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Print view: Our discourse is ludicrous--and encourages violence. How can this best be addressed?
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A CITIZEN’S BASIC DUTIES! Our discourse is ludicrous—and encourages violence. How can this best be addressed? // link // print // previous // next //

A CITIZEN’S BASIC DUTIES: As those of a certain age may recall, political shootings can come in waves.

From 1963 through 1981, three American presidents were either shot or shot at. One of the three was seriously wounded; one of the three was killed.

During that same period, two presidential candidates were shot. One was killed; one was paralyzed.

During that period, the moral giant of the last century was shot and killed, in Memphis. Also shot and killed, in New York: Malcolm X. And the culture of assassination spread beyond the realm of overtly political figures. Three months before President Reagan was shot, John Lennon was shot and killed in New York.

In 1978, Rep. Leo Ryan was shot and killed in Guyana, where he had gone to investigate the operation of the “Peoples Temple” cult. Nine days later, Mayor George Moscone was shot and killed in San Francisco, as was Supervisor Harvey Milk.

Was this wave of political shootings a coincidence—some sort of statistical accident? Or did these shootings somehow reflect the angry, turbulent political culture which began in the 1960s? Here at THE HOWLER, we have no idea—no real way of knowing. But this wave of political shootings seemed to end with the attempt on President Reagan’s life. That said, one man tried to fly a stolen airplane into the White House in September 1994; he crashed into a tree on the White House grounds and killed himself in the process (see THE DAILY HOWLER, 6/11/09). Six weeks later, another man fired 29 rounds at the north entrance to the White House, aiming at a group of men who stood on the White House lawn. This assailant fired through the White House fence before being subdued by several by-standers.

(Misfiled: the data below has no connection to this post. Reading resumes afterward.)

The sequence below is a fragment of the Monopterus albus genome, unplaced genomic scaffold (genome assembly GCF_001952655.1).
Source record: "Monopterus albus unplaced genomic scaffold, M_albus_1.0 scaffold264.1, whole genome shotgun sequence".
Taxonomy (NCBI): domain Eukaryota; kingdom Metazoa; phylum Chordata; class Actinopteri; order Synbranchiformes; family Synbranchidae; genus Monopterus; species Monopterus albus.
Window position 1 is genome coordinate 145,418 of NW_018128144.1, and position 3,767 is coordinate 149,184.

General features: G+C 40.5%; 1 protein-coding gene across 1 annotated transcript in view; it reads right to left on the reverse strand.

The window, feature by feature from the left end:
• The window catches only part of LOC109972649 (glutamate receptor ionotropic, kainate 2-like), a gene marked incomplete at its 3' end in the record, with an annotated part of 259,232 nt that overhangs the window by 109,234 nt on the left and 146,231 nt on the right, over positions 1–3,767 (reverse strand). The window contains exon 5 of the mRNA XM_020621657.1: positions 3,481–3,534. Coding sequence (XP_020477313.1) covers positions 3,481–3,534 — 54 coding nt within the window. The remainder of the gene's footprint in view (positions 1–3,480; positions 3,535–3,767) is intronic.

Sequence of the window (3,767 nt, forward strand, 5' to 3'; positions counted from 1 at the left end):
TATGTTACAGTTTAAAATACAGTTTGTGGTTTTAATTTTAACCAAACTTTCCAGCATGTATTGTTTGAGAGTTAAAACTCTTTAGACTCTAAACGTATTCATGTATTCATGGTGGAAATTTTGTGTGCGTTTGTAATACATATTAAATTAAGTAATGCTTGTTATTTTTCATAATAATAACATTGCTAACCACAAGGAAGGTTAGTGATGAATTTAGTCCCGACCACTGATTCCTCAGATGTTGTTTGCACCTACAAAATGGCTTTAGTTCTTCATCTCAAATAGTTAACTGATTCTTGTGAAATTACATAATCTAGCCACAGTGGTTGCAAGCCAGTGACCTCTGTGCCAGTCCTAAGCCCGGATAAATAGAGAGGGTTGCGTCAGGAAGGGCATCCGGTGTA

These last two incidents have largely been forgotten. Bill Clinton was president at the time, after all—and no one was injured in either event, except for the first assailant. According to Wikipedia, the man who fired the 29 shots “pleaded not guilty and mounted an insanity defense, claiming that he was trying to save the world by destroying an alien ‘mist,’ connected by an umbilical cord to an alien in the Colorado mountains.”

We’ll guess you’ve never heard that.

Are the mentally ill driven to act in violent ways by outlandish or violence-tinged debate? Presumably, this can happen. (Truth to tell, we’ve long been amazed that it doesn’t happen more often.) And as heaven knows, we’ve long possessed an outlandish political discourse—a discourse driven by ludicrous claims about major issues and major public figures. This ludicrous discourse has long been tolerated—disregarded; enabled—by the major organs of our mainstream press corps.

Sometimes, those major organs have even helped push it along.

In the last few years, the discourse has become even more ludicrous; it has also featured explicit appeals to violence from major public figures. (The most explicit was the comment by Senate candidate Sharron Angle about the pursuit of “Second Amendment remedies.”)

If progressives and liberals want to address this destructive culture, what would be the best way to proceed? Starting tomorrow, we’ll review reactions by some major figures to the recent shootings in Tucson. How can progressive interests be advanced?

You’re asking a very good question. How should progressives proceed?